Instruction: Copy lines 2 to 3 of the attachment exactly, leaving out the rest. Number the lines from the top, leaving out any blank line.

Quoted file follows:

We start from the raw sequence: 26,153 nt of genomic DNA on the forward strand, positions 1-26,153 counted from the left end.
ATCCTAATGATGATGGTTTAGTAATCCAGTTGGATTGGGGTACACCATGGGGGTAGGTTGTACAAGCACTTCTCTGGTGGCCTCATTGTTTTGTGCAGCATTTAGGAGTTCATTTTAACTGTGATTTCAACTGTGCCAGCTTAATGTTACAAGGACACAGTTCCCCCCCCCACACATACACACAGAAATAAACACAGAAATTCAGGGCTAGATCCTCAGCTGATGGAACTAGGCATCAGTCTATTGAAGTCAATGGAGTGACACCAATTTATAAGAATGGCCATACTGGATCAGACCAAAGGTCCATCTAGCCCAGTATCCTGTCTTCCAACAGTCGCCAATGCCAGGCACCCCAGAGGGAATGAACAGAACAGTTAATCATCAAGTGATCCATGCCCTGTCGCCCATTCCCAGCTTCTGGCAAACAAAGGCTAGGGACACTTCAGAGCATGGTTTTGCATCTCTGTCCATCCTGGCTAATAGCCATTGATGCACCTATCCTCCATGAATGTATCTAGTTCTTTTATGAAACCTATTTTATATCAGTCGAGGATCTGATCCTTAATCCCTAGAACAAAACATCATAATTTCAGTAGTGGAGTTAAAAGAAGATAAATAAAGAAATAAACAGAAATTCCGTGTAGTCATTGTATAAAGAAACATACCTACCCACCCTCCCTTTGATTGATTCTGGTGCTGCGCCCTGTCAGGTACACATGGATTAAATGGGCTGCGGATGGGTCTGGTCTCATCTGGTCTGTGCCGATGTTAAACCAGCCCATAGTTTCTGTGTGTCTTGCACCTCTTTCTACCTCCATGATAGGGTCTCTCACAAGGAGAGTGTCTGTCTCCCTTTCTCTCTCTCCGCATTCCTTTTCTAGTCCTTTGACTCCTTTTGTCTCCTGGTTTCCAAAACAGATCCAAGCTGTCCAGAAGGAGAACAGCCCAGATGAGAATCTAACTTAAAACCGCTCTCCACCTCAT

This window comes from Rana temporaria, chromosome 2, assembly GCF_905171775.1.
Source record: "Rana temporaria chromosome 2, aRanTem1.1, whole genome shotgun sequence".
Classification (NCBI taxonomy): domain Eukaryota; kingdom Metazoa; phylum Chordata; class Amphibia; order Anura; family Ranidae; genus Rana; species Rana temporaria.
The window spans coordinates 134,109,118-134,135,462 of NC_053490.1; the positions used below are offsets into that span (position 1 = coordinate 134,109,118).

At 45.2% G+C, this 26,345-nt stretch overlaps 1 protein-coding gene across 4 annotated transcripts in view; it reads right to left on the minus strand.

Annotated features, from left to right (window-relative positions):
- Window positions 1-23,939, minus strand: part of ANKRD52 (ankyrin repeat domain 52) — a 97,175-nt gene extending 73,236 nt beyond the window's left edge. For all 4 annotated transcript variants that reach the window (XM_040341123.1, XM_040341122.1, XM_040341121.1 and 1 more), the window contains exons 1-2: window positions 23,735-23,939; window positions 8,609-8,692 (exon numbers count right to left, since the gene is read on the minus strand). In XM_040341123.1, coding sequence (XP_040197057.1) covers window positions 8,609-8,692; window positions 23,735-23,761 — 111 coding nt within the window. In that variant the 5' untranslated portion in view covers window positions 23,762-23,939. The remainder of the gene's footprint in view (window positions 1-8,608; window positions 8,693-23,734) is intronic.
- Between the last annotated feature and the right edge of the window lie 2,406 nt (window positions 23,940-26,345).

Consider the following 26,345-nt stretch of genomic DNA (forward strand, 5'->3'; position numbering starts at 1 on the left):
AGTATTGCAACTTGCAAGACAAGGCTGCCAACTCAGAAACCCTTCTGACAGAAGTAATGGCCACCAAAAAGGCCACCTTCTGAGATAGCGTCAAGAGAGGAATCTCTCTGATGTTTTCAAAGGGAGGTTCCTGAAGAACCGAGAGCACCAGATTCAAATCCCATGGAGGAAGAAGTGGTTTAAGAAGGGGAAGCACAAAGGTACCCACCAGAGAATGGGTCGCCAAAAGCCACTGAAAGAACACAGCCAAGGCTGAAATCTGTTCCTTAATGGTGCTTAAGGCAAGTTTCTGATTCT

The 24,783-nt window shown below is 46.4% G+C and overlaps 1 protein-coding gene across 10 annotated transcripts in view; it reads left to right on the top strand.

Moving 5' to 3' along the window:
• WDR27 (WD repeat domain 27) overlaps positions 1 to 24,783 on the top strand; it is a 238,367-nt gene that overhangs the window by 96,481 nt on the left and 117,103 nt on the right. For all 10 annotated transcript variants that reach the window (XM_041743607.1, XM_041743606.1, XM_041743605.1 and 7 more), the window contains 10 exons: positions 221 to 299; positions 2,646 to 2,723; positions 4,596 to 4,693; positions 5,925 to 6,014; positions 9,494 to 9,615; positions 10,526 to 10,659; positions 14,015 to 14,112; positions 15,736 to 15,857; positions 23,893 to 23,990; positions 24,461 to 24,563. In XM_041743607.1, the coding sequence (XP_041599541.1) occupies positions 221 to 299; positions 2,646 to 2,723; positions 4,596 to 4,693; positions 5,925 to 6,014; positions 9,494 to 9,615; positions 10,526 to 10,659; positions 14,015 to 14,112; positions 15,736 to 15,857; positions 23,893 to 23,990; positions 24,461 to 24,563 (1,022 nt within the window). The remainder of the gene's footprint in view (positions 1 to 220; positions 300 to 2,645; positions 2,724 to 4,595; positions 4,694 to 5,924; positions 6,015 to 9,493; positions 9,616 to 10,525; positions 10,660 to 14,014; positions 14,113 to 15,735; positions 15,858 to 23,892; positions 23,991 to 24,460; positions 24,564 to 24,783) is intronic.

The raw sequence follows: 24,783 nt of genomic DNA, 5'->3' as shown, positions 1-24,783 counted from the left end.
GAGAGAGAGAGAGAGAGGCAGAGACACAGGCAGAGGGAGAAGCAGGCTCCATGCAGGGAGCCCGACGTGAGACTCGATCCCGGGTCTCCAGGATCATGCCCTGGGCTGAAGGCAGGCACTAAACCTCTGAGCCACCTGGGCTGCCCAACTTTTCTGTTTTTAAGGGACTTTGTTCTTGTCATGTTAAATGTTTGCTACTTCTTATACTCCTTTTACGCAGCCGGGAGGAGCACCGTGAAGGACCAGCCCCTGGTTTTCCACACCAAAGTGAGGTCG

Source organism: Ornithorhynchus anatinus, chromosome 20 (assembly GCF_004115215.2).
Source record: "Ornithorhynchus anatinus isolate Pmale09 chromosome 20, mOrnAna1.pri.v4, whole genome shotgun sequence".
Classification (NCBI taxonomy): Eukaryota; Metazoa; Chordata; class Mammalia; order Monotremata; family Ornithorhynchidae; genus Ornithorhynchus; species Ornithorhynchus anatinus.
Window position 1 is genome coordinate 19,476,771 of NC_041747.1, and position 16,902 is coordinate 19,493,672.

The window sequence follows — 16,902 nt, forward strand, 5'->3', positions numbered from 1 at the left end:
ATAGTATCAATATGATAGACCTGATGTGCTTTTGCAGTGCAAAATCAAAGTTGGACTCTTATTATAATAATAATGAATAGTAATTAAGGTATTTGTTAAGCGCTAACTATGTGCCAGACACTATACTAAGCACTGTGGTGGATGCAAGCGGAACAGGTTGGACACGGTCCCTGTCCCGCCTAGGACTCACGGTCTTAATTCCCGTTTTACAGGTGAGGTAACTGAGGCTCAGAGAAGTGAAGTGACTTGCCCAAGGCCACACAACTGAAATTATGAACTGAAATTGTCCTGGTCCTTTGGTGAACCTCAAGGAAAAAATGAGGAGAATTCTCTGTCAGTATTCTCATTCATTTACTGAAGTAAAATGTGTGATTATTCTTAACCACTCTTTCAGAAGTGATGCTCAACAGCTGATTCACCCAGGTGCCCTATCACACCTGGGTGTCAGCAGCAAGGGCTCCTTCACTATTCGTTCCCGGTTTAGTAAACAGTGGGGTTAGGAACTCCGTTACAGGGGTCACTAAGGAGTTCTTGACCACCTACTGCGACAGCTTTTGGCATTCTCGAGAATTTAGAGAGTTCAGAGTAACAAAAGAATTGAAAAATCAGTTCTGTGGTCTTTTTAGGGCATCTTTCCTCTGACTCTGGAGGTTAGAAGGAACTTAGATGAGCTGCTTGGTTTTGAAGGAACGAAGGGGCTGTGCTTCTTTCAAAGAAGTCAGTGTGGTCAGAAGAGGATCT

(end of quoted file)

ATCCTAATGATGATGGTTTAGTAATCCAGTTGGATTGGGGTACACCATGGGGGTAGGTTGTACAAGCACTTCTCTGGTGGCCTCATTGTTTTGTGCAGCATTTAGGAGTTCATTTTAACTGTGATTTCAACTGTGCCAGCTTAATGTTACAAGGACACAGTTCCCCCCCCCACACATACACACAGAAATAAACACAGAAATTCAGGGCTAGATCCTCAGCTGATGGAACTAGGCATCAGTCTATTGAAGTCAATGGAGTGACACCAATTTATAAGAATGGCCATACTGGATCAGACCAAAGGTCCATCTAGCCCAGTATCCTGTCTTCCAACAGTCGCCAATGCCAGGCACCCCAGAGGGAATGAACAGAACAGTTAATCATCAAGTGATCCATGCCCTGTCGCCCATTCCCAGCTTCTGGCAAACAAAGGCTAGGGACACTTCAGAGCATGGTTTTGCATCTCTGTCCATCCTGGCTAATAGCCATTGATGCACCTATCCTCCATGAATGTATCTAGTTCTTTTATGAAACCTATTTTATATCAGTCGAGGATCTGATCCTTAATCCCTAGAACAAAACATCATAATTTCAGTAGTGGAGTTAAAAGAAGATAAATAAAGAAATAAACAGAAATTCCGTGTAGTCATTGTATAAAGAAACATACCTACCCACCCTCCCTTTGATTGATTCTGGTGCTGCGCCCTGTCAGGTACACATGGATTAAATGGGCTGCGGATGGGTCTGGTCTCATCTGGTCTGTGCCGATGTTAAACCAGCCCATAGTTTCTGTGTGTCTTGCACCTCTTTCTACCTCCATGATAGGGTCTCTCACAAGGAGAGTGTCTGTCTCCCTTTCTCTCTCTCCGCATTCCTTTTCTAGTCCTTTGACTCCTTTTGTCTCCTGGTTTCCAAAACAGATCCAAGCTGTCCAGAAGGAGAACAGCCCAGATGAGAATCTAACTTAAAACCGCTCTCCACCTCAT

This window comes from Rana temporaria, chromosome 2, assembly GCF_905171775.1.